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Australia 'It's the beautiful flight': Frisbee golf sales boom during pandemic

02:27  27 october  2020
02:27  27 october  2020 Source:   theage.com.au

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Oscar Fehlberg found his first disc in a creek in Melbourne's inner west. He was puzzled; it was slightly smaller than a conventional Frisbee and more aerodynamically designed. "I thought: ???This is kind of weird'. It took me a while to work out how to fly it ??? I was definitely intrigued.'

a man standing on a bridge over a body of water: The Age, News. Frisbee disc golf is growing in popularity during the pandemic because it is a non-contact sport. Pic shows Oscar Felhberg. Pic Simon Schluter 14 October 2020 © Simon Schluter The Age, News. Frisbee disc golf is growing in popularity during the pandemic because it is a non-contact sport. Pic shows Oscar Felhberg. Pic Simon Schluter 14 October 2020 a couple of people that are standing in the grass © Simon Schluter

Mr Fehlberg would later learn he had stumbled across a disc from disc golf - a little known sport created in 1976 by the father of the modern-day Frisbee "Steady" Ed Headrick, a toy inventor from California.

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"I felt the Frisbee had some kind of a spirit involved," Headrick told the Santa Cruz Sentinel the year before he died in 2002. "It's not just like playing catch with a ball. It's the beautiful flight."

Disc golf shares many of the same rules as traditional golf but with a flying disc instead of a ball. Players stand on tee pads and aim to land their discs in a basket - hung with chains to help catch errant putts - in as few throws as possible.

"Trees shape the fairway like bunkers - avoiding trees you hopefully throw a pure shot down the fairway," says Mr Fehlberg, who has become an aficionado of disc golf after his random find.

"I think it is the best sport in the world - there are so many great benefits to offer the community."

And while still an obscure sport in Australia - the Melbourne Disc Golf Club has just 46 members - more people are buying disc golf equipment during the pandemic even though tournaments and league days have been cancelled due to COVID-19.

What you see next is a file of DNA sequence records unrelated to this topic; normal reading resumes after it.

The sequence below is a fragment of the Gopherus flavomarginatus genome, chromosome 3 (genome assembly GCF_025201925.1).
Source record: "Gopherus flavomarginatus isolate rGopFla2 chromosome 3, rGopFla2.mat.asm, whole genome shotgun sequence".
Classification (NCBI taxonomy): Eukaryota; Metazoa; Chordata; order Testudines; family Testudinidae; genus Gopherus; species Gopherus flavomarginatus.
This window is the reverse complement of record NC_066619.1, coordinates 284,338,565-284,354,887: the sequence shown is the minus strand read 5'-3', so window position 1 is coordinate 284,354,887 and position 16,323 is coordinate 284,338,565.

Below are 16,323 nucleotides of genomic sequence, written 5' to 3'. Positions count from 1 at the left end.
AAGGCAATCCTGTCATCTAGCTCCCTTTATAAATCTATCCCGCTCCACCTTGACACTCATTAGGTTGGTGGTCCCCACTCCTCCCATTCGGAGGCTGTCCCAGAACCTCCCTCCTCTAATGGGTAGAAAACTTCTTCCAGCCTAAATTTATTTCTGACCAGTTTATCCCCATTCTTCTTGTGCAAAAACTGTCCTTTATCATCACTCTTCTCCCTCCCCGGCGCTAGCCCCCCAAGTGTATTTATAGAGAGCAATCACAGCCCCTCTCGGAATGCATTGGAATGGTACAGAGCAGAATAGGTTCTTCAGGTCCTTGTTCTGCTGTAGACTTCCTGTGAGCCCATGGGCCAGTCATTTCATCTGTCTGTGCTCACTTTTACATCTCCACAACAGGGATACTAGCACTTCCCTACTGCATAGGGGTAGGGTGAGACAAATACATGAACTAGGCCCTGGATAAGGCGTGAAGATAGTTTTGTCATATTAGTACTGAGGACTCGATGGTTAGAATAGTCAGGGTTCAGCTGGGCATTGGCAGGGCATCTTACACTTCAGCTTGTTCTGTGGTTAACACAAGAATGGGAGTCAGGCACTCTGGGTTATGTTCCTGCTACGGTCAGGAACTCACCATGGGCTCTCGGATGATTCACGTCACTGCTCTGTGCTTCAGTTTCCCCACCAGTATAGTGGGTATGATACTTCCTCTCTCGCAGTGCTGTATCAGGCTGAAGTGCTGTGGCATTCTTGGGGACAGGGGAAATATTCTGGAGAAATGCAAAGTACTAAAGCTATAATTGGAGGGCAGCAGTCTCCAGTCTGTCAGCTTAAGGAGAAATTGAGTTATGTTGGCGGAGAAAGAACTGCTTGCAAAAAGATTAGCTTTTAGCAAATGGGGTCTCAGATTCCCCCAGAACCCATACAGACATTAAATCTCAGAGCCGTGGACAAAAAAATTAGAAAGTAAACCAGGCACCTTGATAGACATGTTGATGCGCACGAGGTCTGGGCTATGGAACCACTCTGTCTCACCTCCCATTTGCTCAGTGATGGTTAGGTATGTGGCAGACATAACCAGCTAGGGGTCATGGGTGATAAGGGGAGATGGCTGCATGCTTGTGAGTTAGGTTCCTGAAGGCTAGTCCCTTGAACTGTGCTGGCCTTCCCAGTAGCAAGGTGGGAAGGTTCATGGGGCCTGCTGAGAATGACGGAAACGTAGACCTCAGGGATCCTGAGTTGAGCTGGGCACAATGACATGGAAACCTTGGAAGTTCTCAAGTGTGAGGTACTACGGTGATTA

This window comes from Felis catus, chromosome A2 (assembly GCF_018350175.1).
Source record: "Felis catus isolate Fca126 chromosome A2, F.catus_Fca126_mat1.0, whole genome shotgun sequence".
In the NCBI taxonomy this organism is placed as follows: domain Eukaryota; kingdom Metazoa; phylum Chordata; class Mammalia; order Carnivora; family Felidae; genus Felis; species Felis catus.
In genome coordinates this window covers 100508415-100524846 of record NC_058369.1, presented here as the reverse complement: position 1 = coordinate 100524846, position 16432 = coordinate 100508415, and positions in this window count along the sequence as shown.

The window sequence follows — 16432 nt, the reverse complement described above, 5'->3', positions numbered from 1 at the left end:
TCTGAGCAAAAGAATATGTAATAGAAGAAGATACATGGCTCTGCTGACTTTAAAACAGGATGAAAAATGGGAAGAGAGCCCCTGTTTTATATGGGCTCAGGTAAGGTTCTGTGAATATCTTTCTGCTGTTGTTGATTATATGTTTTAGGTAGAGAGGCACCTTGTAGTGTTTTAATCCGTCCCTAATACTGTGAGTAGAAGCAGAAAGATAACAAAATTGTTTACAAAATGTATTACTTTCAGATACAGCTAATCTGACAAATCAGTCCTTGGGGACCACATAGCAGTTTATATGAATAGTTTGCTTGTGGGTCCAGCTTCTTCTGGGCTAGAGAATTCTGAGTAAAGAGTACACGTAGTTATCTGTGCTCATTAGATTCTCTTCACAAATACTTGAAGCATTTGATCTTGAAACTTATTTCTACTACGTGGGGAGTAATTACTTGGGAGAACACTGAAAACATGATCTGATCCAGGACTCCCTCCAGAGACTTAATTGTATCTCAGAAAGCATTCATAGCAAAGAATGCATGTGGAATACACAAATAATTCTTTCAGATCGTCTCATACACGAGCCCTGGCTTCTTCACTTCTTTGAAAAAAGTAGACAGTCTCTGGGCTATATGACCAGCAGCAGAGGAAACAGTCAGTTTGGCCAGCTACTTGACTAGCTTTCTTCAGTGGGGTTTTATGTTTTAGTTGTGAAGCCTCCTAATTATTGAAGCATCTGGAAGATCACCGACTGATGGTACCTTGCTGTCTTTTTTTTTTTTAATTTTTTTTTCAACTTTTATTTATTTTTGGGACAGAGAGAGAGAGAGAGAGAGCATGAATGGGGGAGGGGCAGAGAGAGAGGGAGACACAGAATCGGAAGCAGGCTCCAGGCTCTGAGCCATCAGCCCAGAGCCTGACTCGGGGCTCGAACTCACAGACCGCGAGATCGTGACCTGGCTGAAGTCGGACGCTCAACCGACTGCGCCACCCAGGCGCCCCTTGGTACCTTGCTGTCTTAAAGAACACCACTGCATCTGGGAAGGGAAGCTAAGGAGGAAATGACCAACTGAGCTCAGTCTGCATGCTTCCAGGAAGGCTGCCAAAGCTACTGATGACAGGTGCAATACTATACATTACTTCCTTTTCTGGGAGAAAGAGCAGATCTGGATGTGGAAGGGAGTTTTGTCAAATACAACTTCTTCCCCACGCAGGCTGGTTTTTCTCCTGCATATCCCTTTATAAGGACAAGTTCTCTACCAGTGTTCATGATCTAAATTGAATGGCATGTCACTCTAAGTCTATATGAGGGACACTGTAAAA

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"We have got an online store and it's just gone crazy over the last six months," says Melbourne Disc Golf Club president Jeff Brunsting. "Last year we would have sold maybe $3000 worth of discs - mainly on league days - and this year we've sold $17,000 worth of discs.

Mr Brunsting says players have got creative during lockdown and held virtual putting competitions.

He takes his discs to the local park in his five-kilometre zone: "I just aim for the trees - I've mapped out a little course."

Josh Woods, a professor of sociology at West Virginia University, questions whether lingering fears from the pandemic will change the sports we play.

He points out disc golf can be played while social distancing and says online disc golf retailers and manufacturers in the US are struggling to keep up with demand during the pandemic.

In his book Disc Golf Land: Rise of an Unknown Sport - to be published next year - Professor Woods discusses how the rapid growth of non-traditional sports such as disc golf, roller derby, parkour, drone racing and e-sports has gone mostly unnoticed by the public.

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"Disc golf is an unknown sport everywhere, but its popularity is nearing a tipping point in the US and northern Europe, Finland in particular," Professor Woods says.

"My research suggests there are roughly 500,000 to 700,000 dedicated disc golfers in the US."

He says despite the pandemic and the cancellation of several events, professional disc golf has been energised in the US. A top disc golfer was recently awarded a million-dollar contract with a sponsor and CBS Sports Network covered a tournament early in the summer.

There are disc golf courses on every continent, including one at McMurdo Station in Antarctica, which, unsurprisingly, Joshua Hague, a technical sergeant in the US Air National Guard told udisc.com was the most difficult he had ever played.

Australia has about 70 courses. Perth, where the Aussie Open was held in 2017, has the most in Australia.

There are three courses in Melbourne - at Doncaster, Clarinda and Yarraville - and others throughout Victoria including Geelong, Bendigo, Phillip Island, Licola, Wangaratta, and Australia's highest course at Dinner Plain.

Mr Brunsting grew up in Michigan playing freestyle Frisbee, which over time evolved into disc golf.

He now has more than 200 discs, many of which - including Piwakawaka and Ruru - are named after New Zealand birds. The drivers are for distance; they cut through the air but are not as controllable, then you have the mid-rangers and then putters for within 30 metres of a basket.

Mr Brunsting hopes to hold coaching clinics next year and encourage more women to play.

(Professor Woods' research suggests only about 15 per cent of disc golfers in the US are women. A campaign with the hashtag respectHERgame has recently been developed to reduce the gender gap.)

"We want to get more women and juniors so we have players for the future," Mr Brunsting says.

"There is not much media exposure, but when people find it, they love it, and when they love it, they love it extremely. It's very addictive."

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usr: 2
This is interesting!